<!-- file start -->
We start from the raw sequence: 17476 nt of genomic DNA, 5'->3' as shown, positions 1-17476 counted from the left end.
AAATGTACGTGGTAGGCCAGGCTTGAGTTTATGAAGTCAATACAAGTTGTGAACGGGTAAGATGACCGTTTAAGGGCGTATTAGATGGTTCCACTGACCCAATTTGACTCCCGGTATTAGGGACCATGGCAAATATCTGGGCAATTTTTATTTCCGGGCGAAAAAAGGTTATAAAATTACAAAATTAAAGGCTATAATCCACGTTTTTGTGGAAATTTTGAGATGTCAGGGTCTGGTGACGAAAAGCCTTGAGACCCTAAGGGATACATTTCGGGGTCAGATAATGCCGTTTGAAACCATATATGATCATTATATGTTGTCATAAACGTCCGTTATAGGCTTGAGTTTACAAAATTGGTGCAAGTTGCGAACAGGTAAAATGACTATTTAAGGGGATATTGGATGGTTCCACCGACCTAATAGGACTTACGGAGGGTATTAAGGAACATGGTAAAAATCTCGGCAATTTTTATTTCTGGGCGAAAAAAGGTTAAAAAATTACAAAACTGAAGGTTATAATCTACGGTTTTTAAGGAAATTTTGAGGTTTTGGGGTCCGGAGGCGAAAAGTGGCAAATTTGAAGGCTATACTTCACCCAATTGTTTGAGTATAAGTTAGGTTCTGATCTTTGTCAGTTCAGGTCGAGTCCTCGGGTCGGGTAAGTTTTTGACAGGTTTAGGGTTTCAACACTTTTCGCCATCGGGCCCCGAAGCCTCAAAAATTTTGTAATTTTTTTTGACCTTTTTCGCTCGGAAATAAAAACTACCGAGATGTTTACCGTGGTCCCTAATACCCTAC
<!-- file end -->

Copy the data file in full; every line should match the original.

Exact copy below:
We start from the raw sequence: 17476 nt of genomic DNA, 5'->3' as shown, positions 1-17476 counted from the left end.
AAATGTACGTGGTAGGCCAGGCTTGAGTTTATGAAGTCAATACAAGTTGTGAACGGGTAAGATGACCGTTTAAGGGCGTATTAGATGGTTCCACTGACCCAATTTGACTCCCGGTATTAGGGACCATGGCAAATATCTGGGCAATTTTTATTTCCGGGCGAAAAAAGGTTATAAAATTACAAAATTAAAGGCTATAATCCACGTTTTTGTGGAAATTTTGAGATGTCAGGGTCTGGTGACGAAAAGCCTTGAGACCCTAAGGGATACATTTCGGGGTCAGATAATGCCGTTTGAAACCATATATGATCATTATATGTTGTCATAAACGTCCGTTATAGGCTTGAGTTTACAAAATTGGTGCAAGTTGCGAACAGGTAAAATGACTATTTAAGGGGATATTGGATGGTTCCACCGACCTAATAGGACTTACGGAGGGTATTAAGGAACATGGTAAAAATCTCGGCAATTTTTATTTCTGGGCGAAAAAAGGTTAAAAAATTACAAAACTGAAGGTTATAATCTACGGTTTTTAAGGAAATTTTGAGGTTTTGGGGTCCGGAGGCGAAAAGTGGCAAATTTGAAGGCTATACTTCACCCAATTGTTTGAGTATAAGTTAGGTTCTGATCTTTGTCAGTTCAGGTCGAGTCCTCGGGTCGGGTAAGTTTTTGACAGGTTTAGGGTTTCAACACTTTTCGCCATCGGGCCCCGAAGCCTCAAAAATTTTGTAATTTTTTTTGACCTTTTTCGCTCGGAAATAAAAACTACCGAGATGTTTACCGTGGTCCCTAATACCCTAC